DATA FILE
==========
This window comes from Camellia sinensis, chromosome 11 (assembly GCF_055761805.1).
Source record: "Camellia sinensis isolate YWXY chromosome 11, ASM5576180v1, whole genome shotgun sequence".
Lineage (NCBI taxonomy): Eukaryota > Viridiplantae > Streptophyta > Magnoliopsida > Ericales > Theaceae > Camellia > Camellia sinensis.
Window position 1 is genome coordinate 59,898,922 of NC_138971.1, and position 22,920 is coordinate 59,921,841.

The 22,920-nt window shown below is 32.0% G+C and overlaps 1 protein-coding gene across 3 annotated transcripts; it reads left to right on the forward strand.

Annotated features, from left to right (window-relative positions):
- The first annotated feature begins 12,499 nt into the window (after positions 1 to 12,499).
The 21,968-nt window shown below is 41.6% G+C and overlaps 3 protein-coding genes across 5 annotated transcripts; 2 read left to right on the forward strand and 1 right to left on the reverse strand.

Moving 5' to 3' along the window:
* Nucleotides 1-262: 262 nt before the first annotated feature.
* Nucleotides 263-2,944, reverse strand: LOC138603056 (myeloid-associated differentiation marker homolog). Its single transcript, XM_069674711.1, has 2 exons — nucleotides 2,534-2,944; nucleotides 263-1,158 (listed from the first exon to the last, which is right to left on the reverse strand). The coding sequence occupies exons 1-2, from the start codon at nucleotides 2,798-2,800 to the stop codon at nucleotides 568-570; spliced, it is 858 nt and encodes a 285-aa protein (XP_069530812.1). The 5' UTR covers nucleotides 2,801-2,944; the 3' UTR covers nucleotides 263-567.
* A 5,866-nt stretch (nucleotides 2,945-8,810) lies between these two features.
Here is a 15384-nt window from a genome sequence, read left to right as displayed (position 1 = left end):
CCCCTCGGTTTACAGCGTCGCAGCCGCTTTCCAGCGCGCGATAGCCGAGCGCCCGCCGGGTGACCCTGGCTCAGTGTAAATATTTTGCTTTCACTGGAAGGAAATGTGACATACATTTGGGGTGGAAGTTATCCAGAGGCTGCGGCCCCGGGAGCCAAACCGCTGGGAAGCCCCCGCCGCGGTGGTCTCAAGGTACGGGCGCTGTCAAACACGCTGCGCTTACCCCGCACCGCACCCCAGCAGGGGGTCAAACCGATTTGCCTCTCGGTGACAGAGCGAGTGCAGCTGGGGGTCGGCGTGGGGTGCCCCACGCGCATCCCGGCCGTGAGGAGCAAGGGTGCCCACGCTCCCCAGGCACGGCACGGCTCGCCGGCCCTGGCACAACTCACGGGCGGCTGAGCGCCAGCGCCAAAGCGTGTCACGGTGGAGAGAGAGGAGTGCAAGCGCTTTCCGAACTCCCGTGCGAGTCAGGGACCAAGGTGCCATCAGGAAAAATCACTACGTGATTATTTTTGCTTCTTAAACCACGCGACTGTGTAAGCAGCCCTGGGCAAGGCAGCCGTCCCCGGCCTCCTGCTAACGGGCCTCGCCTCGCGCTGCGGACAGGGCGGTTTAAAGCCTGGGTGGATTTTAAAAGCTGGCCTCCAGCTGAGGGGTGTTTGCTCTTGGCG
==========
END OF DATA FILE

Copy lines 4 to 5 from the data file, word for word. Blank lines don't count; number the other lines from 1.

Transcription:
Window position 1 is genome coordinate 59,898,922 of NC_138971.1, and position 22,920 is coordinate 59,921,841.

The 22,920-nt window shown below is 32.0% G+C and overlaps 1 protein-coding gene across 3 annotated transcripts; it reads left to right on the forward strand.